Years ago Ebola made itself known to scientists, when it appeared simultaneously in the Sudan and Zaire. The two events were a very long way from each other. It happens that I am very familiar with that part of the map, and I’m certain that any attempt to go from Nzara, Sudan, to Yambuku Zaire on land would take several weeks and, actually, be impossible. It could not happen casually. For a while, experts thought a particular person who was probably patient zero at Yambuku had made the trip, despite no evidence for him having done so. In the end, most ebola experts simply stopped thinking about this conundrum. A few of us working in the area, though, had a different idea. Animal-born (we thought fruit bat) ebola spread in the animal first, and conditions emerged that heightened the chance of a jump to humans also spread, so there were two separate jumps. Likely, this could happen now and then, with several jumps within a few weeks time, but only during those few weeks time when conditions were just right. The trick to managing future ebola outbreaks might be to figure out what those conditions might be, and at least, set up a warning system. But, since epidemiology worked at the time entirely on the pump model, one source, one initial spread, that sort of thinking never happened.
If that is typical for zoonotic diseases (even if not inevitable in every case) it presents a slightly different view than what one usually conjures up. It is not the case that an animal sneezes or bleeds (or whatever) on a human, then that humna, patient zero spreads the disease to other humans. Rather, the condition of transfer from an animal reservoir becomes temporarily highly likely insead of almost impossible, and perhaps dozens of transfers happen, of which, one or two or three, perhaps, are traced to eventually by epidemiologists.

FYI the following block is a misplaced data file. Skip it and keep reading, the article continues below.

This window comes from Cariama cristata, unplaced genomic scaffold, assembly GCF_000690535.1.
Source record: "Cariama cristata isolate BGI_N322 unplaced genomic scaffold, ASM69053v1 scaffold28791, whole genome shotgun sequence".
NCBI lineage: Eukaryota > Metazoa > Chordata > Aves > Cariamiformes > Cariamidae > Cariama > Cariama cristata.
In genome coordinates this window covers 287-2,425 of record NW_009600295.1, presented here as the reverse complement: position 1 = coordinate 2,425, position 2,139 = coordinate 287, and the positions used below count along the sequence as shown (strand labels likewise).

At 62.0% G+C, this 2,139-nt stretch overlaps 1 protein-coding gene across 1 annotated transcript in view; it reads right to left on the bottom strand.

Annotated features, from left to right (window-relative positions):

Turns out that is what probably happened with Covid-19. The transfer happened twice, over just a few weeks time. The best explanation for this is that some animal species (could be more than one) had their own epidemic of this particular coronavirus strain going on, and there happen to be a big market with this animal species (or species) on sale, and the rest is history.
There are two studies, this one and this one, seem to support this idea. When the disease experts are done being incredibly busy with Covid, maybe they can go back to Sudan/Congo and rethink the initial appearance of Ebola with this model, now no longer just some zany idea a few of us had years ago, in mind.